Catherine Winter-Hebert

Family Cloths: Reusable Toilet Wipes, Gross or Great?

filed under: DIY, Recycled Materials
family cloths, toilet paper, cloth diapers, washable wipes, washable diapers, flannel, flannel cotton, handkerchiefs, toilet, bathroom tissue

Image © Henna Lion

It would appear that the pros and cons are pretty much equal. Proponents claim that hemp or bamboo cloths have natural anti-microbial properties and are thus better to use than cotton, but it’s very difficult to get around the mindset that the piece of cloth you’re holding in your hand and are about to wipe yourself with was used for wiping purposes just a few days beforehand — and not necessarily by you. Maybe it’s different if, as in some families, each member had their own color/print cloths so they don’t end up being shared? After all, cloth menstrual pad users don’t mind washing and re-using a pad month after month as it’s their own and isn’t being used by anyone else, but somehow, the idea of washing blood out of a cloth and using it again doesn’t seem to squick people out quite as much as the though of re-using poop-cloths, even if they’re clean. 

In theory, using family cloths seems to be a great idea — they’re eco-friendly, reusable/sustainable, and would save us hundreds of dollars a year — but how many of us would actually go this route? Some people seem to be “okay” with the idea of using the wipes solely for after urinating, but would never consider them for any other use. Others claim that they would use them so long as each family member had their own set of cloths (as the thought of sharing other people’s bum-wipes is just too much for them) and some would just flat-out refuse to even consider trying them out at all. It’s quite possible that we’ve all become so accustomed to the habit of tossing away anything perceived as soiled that we can’t shift gears on this one unless there comes a time when we really have no other choice.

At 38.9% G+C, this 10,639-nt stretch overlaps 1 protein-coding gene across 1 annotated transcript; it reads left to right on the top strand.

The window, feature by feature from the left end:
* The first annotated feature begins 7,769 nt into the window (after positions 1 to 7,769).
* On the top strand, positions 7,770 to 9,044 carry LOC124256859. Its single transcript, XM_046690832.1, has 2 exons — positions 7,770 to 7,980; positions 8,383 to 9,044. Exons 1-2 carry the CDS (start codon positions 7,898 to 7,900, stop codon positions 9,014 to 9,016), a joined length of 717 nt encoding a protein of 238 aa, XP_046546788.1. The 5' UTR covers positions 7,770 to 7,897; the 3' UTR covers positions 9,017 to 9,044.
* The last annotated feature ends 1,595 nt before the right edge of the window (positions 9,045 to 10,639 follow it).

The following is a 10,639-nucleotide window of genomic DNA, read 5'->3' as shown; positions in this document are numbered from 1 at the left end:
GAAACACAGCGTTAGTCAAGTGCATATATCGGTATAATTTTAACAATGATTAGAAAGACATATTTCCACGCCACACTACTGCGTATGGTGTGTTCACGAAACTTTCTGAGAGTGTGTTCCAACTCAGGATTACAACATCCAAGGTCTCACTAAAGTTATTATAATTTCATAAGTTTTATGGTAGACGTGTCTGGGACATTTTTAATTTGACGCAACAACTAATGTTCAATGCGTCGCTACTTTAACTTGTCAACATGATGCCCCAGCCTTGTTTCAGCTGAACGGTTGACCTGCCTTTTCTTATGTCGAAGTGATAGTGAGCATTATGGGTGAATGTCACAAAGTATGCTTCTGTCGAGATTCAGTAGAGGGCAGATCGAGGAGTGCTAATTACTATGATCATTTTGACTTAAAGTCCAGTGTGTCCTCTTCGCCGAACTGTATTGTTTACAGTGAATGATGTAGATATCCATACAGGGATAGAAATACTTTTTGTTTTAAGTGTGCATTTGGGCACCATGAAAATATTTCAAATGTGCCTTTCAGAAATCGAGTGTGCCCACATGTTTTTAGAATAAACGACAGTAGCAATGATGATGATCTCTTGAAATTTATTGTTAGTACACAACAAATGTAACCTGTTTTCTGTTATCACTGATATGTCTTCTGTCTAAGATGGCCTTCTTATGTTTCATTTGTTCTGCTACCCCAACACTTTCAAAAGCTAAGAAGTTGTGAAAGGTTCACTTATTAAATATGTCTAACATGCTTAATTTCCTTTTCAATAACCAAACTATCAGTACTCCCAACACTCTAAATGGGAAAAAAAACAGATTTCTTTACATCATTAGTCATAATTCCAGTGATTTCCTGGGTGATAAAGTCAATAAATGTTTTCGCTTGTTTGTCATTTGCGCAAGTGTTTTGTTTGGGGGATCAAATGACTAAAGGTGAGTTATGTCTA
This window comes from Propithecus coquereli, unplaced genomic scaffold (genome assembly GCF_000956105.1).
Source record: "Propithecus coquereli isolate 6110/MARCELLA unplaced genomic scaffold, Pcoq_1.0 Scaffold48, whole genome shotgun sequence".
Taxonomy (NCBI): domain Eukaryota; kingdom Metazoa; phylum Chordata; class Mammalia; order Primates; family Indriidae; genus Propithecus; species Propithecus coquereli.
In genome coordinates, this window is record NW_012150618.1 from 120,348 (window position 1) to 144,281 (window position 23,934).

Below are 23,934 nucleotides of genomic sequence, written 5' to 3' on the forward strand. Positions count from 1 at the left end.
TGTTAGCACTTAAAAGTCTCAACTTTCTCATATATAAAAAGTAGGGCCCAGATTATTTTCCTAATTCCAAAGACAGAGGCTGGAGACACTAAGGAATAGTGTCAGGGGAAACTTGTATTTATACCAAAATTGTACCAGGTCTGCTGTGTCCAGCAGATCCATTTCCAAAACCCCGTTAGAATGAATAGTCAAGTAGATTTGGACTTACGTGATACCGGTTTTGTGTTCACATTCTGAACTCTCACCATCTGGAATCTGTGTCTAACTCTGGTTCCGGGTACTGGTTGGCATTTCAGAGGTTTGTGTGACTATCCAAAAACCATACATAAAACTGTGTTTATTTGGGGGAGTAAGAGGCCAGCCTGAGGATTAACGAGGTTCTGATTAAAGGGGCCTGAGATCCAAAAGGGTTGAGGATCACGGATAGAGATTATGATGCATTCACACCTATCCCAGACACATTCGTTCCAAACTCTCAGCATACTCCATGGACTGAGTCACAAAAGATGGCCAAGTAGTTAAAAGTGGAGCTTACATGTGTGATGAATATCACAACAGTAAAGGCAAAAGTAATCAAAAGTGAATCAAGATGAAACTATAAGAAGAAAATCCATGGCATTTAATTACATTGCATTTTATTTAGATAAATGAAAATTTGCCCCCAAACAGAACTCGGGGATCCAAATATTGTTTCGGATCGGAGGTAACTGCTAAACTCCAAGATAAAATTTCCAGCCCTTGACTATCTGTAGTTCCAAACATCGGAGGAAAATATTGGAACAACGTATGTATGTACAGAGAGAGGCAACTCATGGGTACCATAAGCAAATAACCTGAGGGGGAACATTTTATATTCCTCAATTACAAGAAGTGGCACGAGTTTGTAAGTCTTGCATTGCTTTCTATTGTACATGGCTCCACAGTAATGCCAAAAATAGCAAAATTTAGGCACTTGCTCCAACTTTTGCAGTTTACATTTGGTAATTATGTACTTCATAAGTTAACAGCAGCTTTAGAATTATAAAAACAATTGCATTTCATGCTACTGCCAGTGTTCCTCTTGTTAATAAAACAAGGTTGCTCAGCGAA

Have any of you used family cloths at home? If you have, what did you think of them?

Lead image via Shutterstock

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  1. Violetmaid November 25, 2014 at 4:52 am

    While my family don’t use cloth wipes, I have a friends who’s family does.
    They all have their own patterned wipes which are washed together, then separated into different patterned (made with same material/pattern as wipes) drawstring bags. These then hang on hooks on the bathroom wall.
    Sadly my family can’t get past the “ick” factor.

  2. MadRecluse July 26, 2014 at 1:29 pm

    I’ve been using them for 3 weeks now, and I love them. However, I only use them for urination. I absolutely cannot stomach the idea of using them for #2. No way, gross..IMO. The reason I chose to use cloth is not for environmental reasons – it’s to save money – pure and simple. My cloths are single layer, white. I just bought 2 metres and then used pinker scissors to cut the squares. There is a little fraying when washed, but it’s not too bad and it only happened after the 1st wash. I don’t have a sewing machine and was not going to spend $20 for 20 wipes (plus shipping) from people who sell them online. The pinker scissors cost me triple the price of the flannel, but that’s a small price to pay when considering I’d need about 100 squares to last me a full week. I’ll probably replace the flannel wipes every 6 months – which is a cost of just $13 for 2 metres. All in all, I’m very happy I’ve switched and they feel so much better to use than paper. Oh, and I live alone so there is no sharing (I wouldn’t share these with anyone else).